Family Matters

No Mother’s Day? Why Model Christy Turlington Burns Wants a Boycott

Turlington Burns is calling on mothers to honor "No Mother's Day" instead, to raise awareness of the 358,000 mothers who die worldwide from pregnancy or childbirth complications each year.

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Urging moms to boycott Mother’s Day is kind of like asking patriots to burn the flag. It seems sacrilegious. Like it or not, Mother’s Day has achieved a singular spot in the American calendar.

But there are plenty of people who don’t look forward to the occasion — those who might be battling infertility or have lost their mothers come to mind — and it’s that latter group that may feel a particular kinship with what model-turned-maternal activist Christy Turlington Burns is trying to do.

In a two-minute video posted on Wednesday, Turlington Burns and a cast of celebrity and everyday mothers ask moms everywhere to embrace the unthinkable — shrug off the one day of the year devoted to singing their praises. No clumsily lettered cards, no breakfast in bed, no chocolate or fragrant spring blooms.

Turlington Burns, mother to Grace, 8, and Finn, 6, is not mounting a campaign against the commercialization of the day, though that’s a common complaint. Instead, she’s rallied Kelly Rutherford, Debra Messing, Blythe Danner and Jennifer Connelly, among other famous mothers, to ask women to participate in “No Mothers Day,” which the maternal health advocacy campaign Turlington Burns founded in 2010, Every Mother Counts, is sponsoring.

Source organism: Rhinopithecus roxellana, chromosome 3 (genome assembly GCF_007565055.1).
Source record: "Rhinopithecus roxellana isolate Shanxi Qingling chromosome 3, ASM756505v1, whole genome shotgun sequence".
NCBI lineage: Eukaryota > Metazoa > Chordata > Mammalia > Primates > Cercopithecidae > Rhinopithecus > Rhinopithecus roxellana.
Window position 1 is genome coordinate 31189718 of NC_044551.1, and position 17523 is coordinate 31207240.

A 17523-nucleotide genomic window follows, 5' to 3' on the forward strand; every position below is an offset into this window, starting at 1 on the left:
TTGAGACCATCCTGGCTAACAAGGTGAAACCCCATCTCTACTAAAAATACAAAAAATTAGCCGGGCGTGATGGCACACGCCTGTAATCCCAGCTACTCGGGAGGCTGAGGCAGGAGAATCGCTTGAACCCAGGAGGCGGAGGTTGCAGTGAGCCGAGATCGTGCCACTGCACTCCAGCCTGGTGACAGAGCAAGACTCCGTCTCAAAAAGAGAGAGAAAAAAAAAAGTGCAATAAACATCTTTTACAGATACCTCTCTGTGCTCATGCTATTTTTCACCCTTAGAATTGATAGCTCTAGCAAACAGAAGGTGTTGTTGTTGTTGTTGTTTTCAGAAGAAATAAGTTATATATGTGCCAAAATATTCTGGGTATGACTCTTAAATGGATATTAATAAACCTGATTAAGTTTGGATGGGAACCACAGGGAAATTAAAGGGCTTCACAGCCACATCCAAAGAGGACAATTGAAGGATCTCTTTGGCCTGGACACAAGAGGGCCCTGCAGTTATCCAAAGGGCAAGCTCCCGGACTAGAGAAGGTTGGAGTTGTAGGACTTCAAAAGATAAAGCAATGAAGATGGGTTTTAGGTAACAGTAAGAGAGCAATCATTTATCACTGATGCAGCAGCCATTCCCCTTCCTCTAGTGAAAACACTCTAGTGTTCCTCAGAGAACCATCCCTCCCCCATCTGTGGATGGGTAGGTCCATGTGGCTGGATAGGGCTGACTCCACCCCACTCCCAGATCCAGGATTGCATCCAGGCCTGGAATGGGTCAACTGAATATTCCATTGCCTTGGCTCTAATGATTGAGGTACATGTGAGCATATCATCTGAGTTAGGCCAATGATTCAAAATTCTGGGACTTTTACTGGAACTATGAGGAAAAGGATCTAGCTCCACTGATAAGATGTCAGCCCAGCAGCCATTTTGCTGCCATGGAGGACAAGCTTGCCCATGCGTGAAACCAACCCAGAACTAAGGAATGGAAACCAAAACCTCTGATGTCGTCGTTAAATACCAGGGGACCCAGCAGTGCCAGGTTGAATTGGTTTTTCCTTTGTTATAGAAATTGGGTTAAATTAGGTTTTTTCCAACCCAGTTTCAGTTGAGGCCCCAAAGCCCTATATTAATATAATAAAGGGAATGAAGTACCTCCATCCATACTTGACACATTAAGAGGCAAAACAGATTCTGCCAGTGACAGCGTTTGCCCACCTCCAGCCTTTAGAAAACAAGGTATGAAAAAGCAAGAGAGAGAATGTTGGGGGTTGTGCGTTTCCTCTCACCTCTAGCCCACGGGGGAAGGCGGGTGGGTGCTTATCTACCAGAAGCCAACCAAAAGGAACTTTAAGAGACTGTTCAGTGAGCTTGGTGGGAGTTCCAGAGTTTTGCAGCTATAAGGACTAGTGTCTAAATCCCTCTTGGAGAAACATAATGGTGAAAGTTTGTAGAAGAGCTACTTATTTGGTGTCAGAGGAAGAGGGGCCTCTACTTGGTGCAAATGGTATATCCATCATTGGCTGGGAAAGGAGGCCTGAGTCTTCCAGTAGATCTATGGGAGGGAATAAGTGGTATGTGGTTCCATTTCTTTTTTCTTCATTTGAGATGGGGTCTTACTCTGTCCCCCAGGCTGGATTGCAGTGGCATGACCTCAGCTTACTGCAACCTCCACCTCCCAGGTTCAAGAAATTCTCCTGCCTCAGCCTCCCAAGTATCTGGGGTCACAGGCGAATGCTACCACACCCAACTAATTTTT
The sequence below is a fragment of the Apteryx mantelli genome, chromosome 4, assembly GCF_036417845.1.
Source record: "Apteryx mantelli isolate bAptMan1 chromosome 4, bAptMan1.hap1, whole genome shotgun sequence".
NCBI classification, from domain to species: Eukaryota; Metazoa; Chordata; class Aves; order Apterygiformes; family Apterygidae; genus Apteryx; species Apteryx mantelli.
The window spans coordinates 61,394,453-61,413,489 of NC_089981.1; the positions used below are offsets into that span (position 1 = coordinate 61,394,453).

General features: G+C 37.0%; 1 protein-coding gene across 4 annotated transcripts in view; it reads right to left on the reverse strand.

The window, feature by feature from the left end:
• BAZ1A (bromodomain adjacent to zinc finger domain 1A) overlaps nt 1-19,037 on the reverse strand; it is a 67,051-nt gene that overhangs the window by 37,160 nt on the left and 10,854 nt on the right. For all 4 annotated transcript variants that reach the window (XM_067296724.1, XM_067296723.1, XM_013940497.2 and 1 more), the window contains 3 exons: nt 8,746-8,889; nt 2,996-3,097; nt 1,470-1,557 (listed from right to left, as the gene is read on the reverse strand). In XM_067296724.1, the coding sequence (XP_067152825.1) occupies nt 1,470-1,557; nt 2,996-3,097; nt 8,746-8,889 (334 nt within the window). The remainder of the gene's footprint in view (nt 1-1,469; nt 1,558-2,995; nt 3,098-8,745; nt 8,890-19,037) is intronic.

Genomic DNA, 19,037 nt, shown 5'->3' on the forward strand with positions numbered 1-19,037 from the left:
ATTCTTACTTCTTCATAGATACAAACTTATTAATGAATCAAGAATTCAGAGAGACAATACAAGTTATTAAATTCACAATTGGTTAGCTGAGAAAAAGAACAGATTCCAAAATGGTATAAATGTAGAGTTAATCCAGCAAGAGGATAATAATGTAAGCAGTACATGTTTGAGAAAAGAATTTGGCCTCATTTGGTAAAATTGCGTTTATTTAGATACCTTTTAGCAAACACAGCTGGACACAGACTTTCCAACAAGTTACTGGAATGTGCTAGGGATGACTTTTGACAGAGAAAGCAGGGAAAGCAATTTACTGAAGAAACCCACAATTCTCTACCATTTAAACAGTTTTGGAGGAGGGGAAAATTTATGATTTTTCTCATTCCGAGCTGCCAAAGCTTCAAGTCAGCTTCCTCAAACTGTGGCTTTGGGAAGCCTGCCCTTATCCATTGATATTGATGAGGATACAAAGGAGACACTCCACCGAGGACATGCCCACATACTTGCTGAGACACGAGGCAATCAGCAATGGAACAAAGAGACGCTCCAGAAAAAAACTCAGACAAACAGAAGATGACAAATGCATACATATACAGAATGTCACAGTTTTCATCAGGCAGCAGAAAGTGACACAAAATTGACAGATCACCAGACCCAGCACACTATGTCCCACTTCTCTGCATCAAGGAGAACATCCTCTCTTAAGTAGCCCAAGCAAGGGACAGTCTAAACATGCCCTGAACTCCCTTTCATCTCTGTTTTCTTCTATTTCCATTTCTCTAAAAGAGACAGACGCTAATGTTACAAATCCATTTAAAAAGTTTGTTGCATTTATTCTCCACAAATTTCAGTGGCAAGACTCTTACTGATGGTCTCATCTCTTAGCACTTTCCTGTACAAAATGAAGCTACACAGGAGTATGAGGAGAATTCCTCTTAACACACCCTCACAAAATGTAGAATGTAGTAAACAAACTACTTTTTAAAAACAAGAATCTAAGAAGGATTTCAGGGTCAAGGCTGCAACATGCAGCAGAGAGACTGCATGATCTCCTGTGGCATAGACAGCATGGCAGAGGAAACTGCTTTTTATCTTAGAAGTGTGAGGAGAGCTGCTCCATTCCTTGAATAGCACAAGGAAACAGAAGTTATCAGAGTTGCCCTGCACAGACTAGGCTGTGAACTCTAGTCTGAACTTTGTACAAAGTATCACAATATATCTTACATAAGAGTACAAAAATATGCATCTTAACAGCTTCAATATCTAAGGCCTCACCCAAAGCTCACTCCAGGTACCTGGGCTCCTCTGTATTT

“I will choose to disappear and forgo the one day dedicated to me,” intone two mothers in the organization’s film clip, which was directed by Turlington Burns’ filmmaker husband, Ed Burns.

No emails. No phone calls. No Facebook updates. Or at least that’s the goal.

Each year, 358,000 mothers die from complications during pregnancy or childbirth. “One thousand,” begins the clip. “That is how many women will die this Mother’s Day. Not from old age. Not from cancer. But because these women were about to become mothers.”

Turlington Burns became interested in maternal mortality when she had a complication — her placenta wasn’t naturally expelled — after Grace’s birth. Once she learned that the same problem accounts for one of the leading causes of maternal death worldwide, she wanted to know more. She became a filmmaker in her own right, releasing No Woman, No Cry, which documented the global plight of pregnant women who struggle to access good medical care. The issue isn’t confined to the developing world: although American women don’t typically fear death when they become pregnant, the U.S. ranks 50th in maternal mortality prevention.

Worldwide, most maternal deaths could be avoided with better training, education and supplies. That, of course, costs money. Every Mother Counts suggests that people participate in a race to raise funds for the cause or donate to projects they support, including new health clinics in the Democratic Republic of Congo and motorcycles for health-care workers to reach laboring mothers in Kenya.